The Story Of Lucy Gault
The Story Of Lucy Gault was shortlisted for The Booker Prize in 2002, which was won by 'Life Of Pi' by Yann Martel. Personally, I infinitely prefer this book. It was recommended at a Readers Day in January of last year and I bought it then with a number of other books. I have found I think over the years that if you buy one or two books you are more likely to read both but when you buy a boxful, ones get left aside. I do so like getting a big box from Amazon though it's like Christmas!
This is a difficult book to review without massively spoiling the plot so I'll have to be careful.
The story begins in 1920's Ireland. The Gault family are Protestant landowners with British connections, a dangerous combination in Ireland in the twenties. Captain Gault and his wife decide they must leave, but their young daughter Lucy does not want to go and decides she will make them change their minds.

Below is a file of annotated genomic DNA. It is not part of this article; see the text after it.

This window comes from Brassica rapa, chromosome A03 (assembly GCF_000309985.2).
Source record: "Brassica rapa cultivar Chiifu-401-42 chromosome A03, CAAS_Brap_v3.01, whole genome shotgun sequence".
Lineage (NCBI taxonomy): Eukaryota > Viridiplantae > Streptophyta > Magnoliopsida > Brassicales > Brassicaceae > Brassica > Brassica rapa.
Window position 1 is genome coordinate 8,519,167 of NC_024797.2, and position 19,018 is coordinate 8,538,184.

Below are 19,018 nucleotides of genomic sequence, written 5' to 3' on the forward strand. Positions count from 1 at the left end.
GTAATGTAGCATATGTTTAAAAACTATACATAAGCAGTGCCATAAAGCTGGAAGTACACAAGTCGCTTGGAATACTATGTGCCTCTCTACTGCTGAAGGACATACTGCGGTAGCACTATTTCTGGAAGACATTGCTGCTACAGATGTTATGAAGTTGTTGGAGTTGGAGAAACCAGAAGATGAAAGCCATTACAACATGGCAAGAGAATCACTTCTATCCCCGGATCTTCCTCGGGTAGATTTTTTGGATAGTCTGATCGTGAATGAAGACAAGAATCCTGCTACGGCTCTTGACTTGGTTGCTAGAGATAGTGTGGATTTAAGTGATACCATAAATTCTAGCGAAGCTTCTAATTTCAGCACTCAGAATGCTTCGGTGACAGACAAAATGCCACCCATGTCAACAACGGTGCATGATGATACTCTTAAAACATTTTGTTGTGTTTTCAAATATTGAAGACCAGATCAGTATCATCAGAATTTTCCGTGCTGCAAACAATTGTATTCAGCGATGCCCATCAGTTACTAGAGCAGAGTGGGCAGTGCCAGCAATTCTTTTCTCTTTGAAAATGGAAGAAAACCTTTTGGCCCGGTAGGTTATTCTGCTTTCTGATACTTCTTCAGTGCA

What happens next is not the obvious, but her decision has tragic and lifelong consequences for all concerned, and not the sort of tragedy that heals with time, but a daily, pulsing, presence. The kind that makes people tell the story to each other at the mere mention of her name.
In the years that follow the characters live in something like suspended animation. Time moves on, events occur, the world changes but they do not. A relatively short book by my standards, the book is probably the better for its brevity, Trevor has a vision and executes it well.
This book is a novel about tragedy, grief, guilt, responsibility, solitude and love. Above all, it is profoundly sad, not in a way which makes you sob but in a way that makes you ache. Although this book will not become a favourite, the memory of it is going to stay with me for some time. 7/10